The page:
It’s not often that one line in a news article can change your entire perspective on what you’re reading. But there’s a story on Fox Sports that made me do just that.
The article concerns a British former professional free skating champion. She recently gave birth to her first daughter. The heartbreaking part of the story is that, due to a brain hemorrhage, she was brain dead. Doctors had kept her alive for a short time so they could do an emergency C-section. The baby was delivered at 25 weeks and is doing fine. She was transferred out of intensive care on the day of her mother’s funeral.
I found that story both triumphant and heart-breaking. I especially felt sorry for the father, who every year gets to celebrate his new daughter’s birthday and mourn the loss of his wife on almost the same day. But the part I found especially tragic is this part:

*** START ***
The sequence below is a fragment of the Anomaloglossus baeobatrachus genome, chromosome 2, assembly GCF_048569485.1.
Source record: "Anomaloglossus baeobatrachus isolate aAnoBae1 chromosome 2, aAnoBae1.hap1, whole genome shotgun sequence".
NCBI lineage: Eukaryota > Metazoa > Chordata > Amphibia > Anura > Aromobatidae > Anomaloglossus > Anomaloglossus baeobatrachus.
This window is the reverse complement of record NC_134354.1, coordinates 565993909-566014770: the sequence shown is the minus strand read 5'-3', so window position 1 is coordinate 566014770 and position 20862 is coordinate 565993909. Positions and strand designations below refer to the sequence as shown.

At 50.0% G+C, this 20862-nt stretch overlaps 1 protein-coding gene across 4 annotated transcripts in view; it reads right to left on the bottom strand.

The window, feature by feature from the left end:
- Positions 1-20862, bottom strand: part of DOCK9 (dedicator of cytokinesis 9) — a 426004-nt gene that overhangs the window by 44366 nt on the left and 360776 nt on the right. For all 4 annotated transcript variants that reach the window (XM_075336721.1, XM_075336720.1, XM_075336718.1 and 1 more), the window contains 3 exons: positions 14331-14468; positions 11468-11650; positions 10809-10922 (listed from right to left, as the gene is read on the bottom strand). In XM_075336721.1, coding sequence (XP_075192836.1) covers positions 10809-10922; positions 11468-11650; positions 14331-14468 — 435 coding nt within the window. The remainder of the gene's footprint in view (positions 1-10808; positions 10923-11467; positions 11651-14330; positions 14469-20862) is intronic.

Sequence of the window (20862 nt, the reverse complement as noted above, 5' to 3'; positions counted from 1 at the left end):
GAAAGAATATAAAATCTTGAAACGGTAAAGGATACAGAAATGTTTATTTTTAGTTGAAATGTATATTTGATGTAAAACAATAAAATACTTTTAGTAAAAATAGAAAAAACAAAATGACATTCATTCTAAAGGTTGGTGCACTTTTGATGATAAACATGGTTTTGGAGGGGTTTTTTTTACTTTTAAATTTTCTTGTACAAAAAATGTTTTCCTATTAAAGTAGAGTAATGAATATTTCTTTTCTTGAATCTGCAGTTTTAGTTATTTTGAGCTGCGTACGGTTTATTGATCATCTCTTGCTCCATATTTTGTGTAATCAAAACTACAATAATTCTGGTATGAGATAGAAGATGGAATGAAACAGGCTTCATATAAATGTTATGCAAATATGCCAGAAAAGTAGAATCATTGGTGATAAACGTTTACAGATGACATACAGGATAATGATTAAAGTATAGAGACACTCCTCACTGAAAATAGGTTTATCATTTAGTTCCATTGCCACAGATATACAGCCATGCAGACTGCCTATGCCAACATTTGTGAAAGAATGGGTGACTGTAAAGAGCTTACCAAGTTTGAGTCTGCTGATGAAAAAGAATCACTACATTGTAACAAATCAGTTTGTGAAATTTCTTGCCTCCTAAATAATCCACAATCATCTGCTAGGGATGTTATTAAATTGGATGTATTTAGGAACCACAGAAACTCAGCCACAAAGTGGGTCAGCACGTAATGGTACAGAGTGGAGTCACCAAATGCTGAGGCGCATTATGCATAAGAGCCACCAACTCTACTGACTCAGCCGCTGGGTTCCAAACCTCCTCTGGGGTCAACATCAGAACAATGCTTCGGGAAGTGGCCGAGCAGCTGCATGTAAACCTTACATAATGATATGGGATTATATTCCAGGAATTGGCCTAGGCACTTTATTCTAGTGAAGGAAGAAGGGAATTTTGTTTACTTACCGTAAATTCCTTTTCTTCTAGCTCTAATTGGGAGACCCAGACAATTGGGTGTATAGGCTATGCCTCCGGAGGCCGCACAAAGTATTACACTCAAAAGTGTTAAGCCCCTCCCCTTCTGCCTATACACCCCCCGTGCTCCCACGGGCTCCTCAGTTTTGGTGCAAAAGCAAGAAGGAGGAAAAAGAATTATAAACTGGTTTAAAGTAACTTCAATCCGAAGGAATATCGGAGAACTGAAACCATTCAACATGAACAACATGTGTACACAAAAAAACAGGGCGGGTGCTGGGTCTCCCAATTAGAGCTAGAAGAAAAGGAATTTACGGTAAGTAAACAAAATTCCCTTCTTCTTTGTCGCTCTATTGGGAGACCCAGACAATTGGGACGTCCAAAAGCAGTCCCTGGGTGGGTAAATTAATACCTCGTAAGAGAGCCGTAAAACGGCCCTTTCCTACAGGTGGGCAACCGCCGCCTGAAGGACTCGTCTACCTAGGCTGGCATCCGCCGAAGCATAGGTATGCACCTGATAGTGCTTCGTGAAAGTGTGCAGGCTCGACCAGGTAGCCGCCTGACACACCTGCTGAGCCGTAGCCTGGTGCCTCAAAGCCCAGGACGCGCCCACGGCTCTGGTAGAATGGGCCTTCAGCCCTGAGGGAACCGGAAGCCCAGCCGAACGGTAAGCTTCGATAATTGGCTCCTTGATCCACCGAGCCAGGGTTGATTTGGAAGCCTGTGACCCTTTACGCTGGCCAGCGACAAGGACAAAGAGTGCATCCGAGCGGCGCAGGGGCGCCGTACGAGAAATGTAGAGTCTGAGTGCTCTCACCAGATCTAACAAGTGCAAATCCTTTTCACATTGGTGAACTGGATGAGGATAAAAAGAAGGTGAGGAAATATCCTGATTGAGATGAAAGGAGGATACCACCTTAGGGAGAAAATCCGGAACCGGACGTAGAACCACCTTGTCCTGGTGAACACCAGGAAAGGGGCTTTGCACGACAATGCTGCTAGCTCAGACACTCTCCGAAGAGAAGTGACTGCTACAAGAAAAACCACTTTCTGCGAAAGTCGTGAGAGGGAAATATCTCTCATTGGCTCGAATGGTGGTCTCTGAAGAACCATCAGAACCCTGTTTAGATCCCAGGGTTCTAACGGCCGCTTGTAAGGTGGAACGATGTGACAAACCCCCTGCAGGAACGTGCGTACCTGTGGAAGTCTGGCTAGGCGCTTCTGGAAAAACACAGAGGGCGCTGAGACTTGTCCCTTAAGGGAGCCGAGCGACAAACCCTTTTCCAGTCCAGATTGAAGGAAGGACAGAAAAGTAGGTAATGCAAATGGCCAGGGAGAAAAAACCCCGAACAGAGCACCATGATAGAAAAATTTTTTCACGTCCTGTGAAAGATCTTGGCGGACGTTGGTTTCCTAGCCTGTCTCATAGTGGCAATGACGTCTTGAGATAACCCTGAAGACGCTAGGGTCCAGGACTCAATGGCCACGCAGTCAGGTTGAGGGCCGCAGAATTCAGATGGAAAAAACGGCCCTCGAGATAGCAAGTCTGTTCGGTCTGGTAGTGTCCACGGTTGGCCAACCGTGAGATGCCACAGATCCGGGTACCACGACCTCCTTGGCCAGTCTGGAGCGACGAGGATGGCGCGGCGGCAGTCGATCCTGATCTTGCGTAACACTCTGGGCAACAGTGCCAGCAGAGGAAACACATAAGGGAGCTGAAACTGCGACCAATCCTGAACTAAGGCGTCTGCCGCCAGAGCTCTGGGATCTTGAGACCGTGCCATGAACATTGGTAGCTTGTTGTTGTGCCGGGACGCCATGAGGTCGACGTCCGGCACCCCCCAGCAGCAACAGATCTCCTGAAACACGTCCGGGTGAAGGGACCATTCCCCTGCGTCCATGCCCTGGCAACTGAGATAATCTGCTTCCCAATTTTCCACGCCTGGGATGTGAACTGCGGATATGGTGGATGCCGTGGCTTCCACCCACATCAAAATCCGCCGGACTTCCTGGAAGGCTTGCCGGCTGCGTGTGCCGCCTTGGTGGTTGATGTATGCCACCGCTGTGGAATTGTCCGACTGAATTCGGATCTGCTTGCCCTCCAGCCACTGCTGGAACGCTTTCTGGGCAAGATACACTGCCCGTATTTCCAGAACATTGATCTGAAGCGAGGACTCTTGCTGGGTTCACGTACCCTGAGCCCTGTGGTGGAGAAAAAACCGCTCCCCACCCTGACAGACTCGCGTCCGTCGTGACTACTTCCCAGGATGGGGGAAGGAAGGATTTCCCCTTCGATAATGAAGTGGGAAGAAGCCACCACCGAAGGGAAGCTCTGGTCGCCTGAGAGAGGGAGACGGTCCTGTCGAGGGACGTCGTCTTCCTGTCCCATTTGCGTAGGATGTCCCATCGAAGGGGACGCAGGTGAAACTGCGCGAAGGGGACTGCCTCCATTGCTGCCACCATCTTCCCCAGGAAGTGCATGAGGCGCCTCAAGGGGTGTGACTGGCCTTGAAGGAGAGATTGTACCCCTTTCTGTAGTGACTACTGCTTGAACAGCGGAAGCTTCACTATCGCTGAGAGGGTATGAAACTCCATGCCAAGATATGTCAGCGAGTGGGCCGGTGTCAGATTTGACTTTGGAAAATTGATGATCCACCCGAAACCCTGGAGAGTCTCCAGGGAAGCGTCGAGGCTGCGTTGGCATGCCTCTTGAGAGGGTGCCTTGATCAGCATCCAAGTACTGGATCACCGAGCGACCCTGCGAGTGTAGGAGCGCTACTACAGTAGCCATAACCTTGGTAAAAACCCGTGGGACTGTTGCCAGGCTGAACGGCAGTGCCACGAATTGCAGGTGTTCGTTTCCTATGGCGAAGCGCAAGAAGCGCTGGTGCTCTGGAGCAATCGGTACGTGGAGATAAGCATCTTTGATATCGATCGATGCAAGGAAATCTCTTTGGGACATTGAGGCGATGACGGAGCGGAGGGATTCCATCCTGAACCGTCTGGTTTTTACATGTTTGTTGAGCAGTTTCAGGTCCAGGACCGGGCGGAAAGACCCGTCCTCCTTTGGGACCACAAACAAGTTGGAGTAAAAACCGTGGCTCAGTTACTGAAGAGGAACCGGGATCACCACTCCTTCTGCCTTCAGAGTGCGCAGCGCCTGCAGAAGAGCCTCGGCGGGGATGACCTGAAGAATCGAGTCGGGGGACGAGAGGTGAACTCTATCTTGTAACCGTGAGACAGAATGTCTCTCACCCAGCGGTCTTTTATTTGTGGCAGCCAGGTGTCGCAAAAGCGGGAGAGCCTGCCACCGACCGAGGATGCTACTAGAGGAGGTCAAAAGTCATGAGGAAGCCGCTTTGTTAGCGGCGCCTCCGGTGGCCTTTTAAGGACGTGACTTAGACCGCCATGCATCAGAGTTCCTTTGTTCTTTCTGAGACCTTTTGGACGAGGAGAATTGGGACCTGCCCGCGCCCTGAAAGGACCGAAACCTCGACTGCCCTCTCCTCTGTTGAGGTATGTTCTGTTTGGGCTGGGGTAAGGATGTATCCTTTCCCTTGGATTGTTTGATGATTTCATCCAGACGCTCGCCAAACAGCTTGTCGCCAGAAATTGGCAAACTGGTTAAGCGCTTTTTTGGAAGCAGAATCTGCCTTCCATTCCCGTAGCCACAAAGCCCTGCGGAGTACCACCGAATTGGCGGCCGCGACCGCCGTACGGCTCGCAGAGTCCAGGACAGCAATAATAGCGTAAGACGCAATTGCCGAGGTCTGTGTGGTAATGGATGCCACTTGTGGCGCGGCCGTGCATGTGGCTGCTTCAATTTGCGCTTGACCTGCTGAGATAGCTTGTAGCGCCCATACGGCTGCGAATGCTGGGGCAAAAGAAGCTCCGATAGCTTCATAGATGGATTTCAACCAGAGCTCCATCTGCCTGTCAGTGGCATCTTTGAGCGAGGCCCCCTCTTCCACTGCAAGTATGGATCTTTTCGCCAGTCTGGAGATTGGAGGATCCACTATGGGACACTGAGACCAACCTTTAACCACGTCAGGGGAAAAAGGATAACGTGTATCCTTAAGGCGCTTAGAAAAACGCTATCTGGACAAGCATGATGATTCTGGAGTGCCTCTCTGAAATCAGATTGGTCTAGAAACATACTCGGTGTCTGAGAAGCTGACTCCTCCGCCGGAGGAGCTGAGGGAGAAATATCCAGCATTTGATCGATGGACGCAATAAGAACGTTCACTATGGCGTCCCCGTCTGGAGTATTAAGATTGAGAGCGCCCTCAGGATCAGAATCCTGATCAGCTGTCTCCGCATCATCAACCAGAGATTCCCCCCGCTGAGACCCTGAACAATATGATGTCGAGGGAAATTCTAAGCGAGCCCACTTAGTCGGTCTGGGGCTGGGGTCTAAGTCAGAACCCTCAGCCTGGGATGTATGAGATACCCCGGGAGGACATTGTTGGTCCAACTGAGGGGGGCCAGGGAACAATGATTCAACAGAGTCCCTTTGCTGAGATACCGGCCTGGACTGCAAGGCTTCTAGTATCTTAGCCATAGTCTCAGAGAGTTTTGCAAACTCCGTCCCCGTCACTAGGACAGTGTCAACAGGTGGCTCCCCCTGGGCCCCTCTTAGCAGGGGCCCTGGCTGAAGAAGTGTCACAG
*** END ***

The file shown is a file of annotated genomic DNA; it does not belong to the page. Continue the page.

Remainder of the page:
“Mrs. Soliman, 41, was best known as the British professional free skating champion in 1989. She also appeared in several international competitions in the 1980’s.
When she left competitive skating, Mrs. Soliman went on to teach, including time in Dubai where she met her husband. Aya was their first — and now only — child.”
(Please note, for the next few paragraphs, I’m speaking only about my values and life. I’m not trying to recommend a way of life for others.)
For some reason, that statement hit me. My family makes me happier than anything else I have/do. To think I might never have spent time with son is crushing. The thought of never seeing our other son (who is on the way) is equally devastating. To top that off with the idea that I had traded 20 years of life with my family for other pursuits would be too much to bear. Again, I’m speaking only for myself and my set of values.
I don’t feel like I’ve sacrificed anything to have my family, in terms of career, education or anything else. But if there is something I’m missing or have lost in order to have a family, I can say without a doubt that it was worth it.